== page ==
Large ma­jor­ity op­pose sale to China

South Waikato News - - FARMING -

A sur­vey shows New Zealan­ders are over­whelm­ingly op­posed to for­eign own­er­ship of New Zealand farm­land but two weeks out from the elec­tion there is no sign the main po­lit­i­cal par­ties will make a fight of de­fend­ing our turf.

An Ur­ban Mar­ket Re­search sur­vey, com­mis­sioned by a North Is­land farmer group try­ing to buy the in­re­ceiver­ship Cra­far dairy farms against a Chi­nese bid, showed 82 per cent of 500 re­spon­dents be­lieved for­eign own­er­ship of farms and agri­cul­ture land was a ‘‘bad thing’’. Only 10 per cent be­lieved it a ‘‘ good thing’’ and 8 per cent were un­sure.

The online poll, which weighed and matched data with cen­sus data to en­sure a na­tion­ally rep­re­sen­ta­tive sam­ple, also found Ki­wis were not xeno­pho­bic in op­pos­ing a sale to the Chi­nese.

The main rea­sons given for not sell­ing to for­eign com­pa­nies were to keep con­trol of our pri­mary re­source and so that Ki­wis ben­e­fited from exports, not for­eign­ers.

Though 81 per cent op­posed Chi­nese com­pa­nies be­ing al­lowed to buy agri­cul­tural land, 76 per cent were against United States buy­ers, 67 per cent did not want Bri­tish com­pa­nies buy­ing and Aus­tralia got a 54 per cent thumbs down.

Sir Michael Fay, spokesman for the so­far- thwarted farmer buy­ers of the 16 Cra­far farms, said his group or­dered the poll be­cause it was widely be­lieved the pub­lic strongly op­posed land sales to for­eign­ers but there were no facts to sup­port this.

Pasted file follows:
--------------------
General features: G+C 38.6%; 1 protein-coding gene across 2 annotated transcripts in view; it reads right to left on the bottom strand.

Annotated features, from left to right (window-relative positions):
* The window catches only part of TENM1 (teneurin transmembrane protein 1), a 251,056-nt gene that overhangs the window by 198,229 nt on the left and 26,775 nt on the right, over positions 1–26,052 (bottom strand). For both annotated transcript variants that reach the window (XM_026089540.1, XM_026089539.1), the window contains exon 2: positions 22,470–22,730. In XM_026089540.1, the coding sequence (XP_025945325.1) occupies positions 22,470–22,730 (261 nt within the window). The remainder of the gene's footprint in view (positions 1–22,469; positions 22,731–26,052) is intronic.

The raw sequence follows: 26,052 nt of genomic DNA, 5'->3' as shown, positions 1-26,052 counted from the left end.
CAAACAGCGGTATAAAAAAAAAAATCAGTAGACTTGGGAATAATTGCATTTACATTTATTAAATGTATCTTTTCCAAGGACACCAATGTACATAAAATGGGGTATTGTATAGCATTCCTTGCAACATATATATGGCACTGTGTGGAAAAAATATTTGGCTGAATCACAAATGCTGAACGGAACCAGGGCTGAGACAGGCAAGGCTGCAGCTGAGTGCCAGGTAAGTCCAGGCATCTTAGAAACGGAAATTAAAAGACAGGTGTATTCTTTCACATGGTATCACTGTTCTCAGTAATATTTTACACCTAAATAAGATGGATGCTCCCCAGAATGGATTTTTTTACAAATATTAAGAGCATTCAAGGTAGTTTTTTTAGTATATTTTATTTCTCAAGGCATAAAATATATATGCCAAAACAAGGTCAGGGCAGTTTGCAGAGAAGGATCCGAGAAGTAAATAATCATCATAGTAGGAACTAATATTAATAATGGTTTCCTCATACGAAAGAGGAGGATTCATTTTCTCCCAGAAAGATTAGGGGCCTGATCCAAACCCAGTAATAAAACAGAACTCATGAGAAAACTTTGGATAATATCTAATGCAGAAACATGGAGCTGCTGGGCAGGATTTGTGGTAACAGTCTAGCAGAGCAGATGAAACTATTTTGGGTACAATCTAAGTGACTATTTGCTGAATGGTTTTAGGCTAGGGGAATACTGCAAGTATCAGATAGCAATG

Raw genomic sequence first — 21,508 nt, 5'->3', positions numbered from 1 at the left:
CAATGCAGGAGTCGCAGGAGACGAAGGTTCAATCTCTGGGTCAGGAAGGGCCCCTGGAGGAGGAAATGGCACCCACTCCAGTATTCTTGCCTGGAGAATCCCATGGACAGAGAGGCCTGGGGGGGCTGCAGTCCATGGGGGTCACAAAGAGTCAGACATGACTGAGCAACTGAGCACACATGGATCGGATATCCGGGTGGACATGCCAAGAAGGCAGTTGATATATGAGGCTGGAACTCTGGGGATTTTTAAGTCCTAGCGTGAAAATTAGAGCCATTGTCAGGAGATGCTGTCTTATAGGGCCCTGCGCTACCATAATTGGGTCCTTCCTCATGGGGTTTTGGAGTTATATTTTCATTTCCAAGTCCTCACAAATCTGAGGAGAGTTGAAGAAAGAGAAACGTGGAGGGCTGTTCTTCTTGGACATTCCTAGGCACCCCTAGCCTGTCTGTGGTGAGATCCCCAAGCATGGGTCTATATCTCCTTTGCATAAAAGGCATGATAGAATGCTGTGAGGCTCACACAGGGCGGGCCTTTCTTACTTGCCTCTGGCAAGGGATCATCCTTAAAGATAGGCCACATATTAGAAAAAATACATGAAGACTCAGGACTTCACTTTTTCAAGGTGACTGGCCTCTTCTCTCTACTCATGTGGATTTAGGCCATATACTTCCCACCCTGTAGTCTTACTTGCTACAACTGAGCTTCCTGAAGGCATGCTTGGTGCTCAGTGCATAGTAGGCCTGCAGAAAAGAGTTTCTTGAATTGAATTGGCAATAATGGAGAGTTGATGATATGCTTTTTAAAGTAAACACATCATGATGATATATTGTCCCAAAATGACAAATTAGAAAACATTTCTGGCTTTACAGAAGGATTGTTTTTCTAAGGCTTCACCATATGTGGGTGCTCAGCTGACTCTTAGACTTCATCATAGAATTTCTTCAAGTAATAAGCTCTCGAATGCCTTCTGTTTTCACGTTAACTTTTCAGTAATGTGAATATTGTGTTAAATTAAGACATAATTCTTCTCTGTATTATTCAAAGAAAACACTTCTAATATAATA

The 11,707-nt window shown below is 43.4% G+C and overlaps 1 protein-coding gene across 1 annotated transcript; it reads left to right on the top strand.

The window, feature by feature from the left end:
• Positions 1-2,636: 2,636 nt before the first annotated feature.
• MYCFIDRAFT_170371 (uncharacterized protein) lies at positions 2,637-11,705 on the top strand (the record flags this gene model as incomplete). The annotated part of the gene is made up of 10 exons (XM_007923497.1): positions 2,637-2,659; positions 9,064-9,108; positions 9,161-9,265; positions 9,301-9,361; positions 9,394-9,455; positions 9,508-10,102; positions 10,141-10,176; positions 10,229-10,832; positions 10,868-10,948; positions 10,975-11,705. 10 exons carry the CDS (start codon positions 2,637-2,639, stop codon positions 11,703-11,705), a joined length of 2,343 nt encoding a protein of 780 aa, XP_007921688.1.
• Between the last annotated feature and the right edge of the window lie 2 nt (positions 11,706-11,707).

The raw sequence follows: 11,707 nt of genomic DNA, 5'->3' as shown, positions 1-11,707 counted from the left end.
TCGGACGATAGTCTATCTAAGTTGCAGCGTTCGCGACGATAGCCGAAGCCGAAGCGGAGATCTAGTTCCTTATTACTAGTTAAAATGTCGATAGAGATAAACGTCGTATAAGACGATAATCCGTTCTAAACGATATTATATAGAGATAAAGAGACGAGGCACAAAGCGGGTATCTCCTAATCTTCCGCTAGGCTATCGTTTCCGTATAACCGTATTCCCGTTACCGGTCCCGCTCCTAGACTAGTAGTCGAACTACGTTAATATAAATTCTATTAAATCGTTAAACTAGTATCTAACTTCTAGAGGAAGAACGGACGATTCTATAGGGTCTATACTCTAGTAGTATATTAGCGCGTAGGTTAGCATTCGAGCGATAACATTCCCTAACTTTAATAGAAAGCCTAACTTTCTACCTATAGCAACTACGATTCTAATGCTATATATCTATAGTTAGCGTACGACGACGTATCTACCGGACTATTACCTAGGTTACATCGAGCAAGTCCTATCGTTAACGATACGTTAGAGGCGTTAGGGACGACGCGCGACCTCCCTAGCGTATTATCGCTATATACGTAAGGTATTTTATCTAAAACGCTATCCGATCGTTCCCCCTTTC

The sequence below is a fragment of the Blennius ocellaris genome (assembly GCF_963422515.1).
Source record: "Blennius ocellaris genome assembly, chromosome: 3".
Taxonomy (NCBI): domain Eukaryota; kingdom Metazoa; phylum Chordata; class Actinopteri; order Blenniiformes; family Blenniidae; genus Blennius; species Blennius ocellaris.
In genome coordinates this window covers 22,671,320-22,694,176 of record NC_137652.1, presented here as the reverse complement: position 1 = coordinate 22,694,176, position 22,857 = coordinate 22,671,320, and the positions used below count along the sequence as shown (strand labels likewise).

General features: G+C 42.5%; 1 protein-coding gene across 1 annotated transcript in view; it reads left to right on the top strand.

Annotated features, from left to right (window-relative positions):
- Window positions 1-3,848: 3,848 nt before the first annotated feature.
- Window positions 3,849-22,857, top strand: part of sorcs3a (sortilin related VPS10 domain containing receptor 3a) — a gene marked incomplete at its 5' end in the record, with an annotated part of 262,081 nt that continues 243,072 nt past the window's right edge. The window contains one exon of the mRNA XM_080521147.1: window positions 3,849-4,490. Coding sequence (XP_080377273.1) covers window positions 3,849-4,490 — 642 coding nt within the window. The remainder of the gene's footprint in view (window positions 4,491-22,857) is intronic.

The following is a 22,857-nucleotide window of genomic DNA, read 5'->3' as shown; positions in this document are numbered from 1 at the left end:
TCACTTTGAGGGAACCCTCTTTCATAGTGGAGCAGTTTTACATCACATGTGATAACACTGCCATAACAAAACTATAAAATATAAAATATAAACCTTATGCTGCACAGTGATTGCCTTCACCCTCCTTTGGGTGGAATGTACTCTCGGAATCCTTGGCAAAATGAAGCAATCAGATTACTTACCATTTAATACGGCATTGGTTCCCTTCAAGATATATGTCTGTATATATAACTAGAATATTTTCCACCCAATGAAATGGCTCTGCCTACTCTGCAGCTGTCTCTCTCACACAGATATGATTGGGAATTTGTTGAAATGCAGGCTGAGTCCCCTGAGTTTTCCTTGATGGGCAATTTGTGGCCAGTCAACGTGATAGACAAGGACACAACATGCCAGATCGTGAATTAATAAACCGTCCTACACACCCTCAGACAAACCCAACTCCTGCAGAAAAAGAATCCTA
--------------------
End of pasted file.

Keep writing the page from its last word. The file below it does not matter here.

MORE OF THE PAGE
‘‘The re­sults sug­gest that what I’ve read about the pub­lic not un­der­stand­ing the is­sues, or per­haps be­ing racist and xeno­pho­bic, are way off the mark.’’

The main po­lit­i­cal par­ties were hav­ing a bob each way. There was also lit­tle sign of po­lit­i­cal lead­er­ship in draw­ing a line in the sand on the is­sue.

When the Waikato Times asked Prime Min­is­ter John Key’s of­fice to re­spond to the poll re­sults, press sec­re­tary Jane FraserJones said: ‘‘ You do re­alise we are busy here this af­ter­noon.’’

A spokesman for Fi­nance Min­is­ter Bill English said there had been ‘‘ con­sid­er­able’’ de­bate on the is­sue and the Govern­ment had ‘‘clearly laid out its pol­icy long be­fore the elec­tion’’.

‘‘ We recog­nise the im­por­tant con­tri­bu­tion for­eign in­vest­ment can make to New Zealand through in­creased jobs and ac­cess to cap­i­tal and ex­port mar­kets. At the same time we’ve tight­ened the rules so that for­eign in­vestors have to show there will be real and tan­gi­ble ben­e­fits to New Zealand if they want their ap­pli­ca­tion ap­proved.’’

Labour’s as­so­ci­ate fi­nance spokesman David Parker said New Zealand was al­ready ‘‘bloody good at farm­ing’’. The sur­vey re­flected a ‘‘widely held and sen­si­ble view’’, he said. Though a Labour govern­ment would sig­nif­i­cantly tighten the rules on over­seas in­vest­ment, ‘‘ we haven’t said ab­so­lutely never’’.

To the sug­ges­tion that none of the main par­ties had tested the pub­lic wa­ters on the is­sue, Mr Parker said Labour was ‘‘try­ing but a lot of other is­sues have come up in the past week since the cam­paign started’’.

Green Party coleader Rus­sel Nor­man said the poll showed the party was in step with pub­lic opinion.

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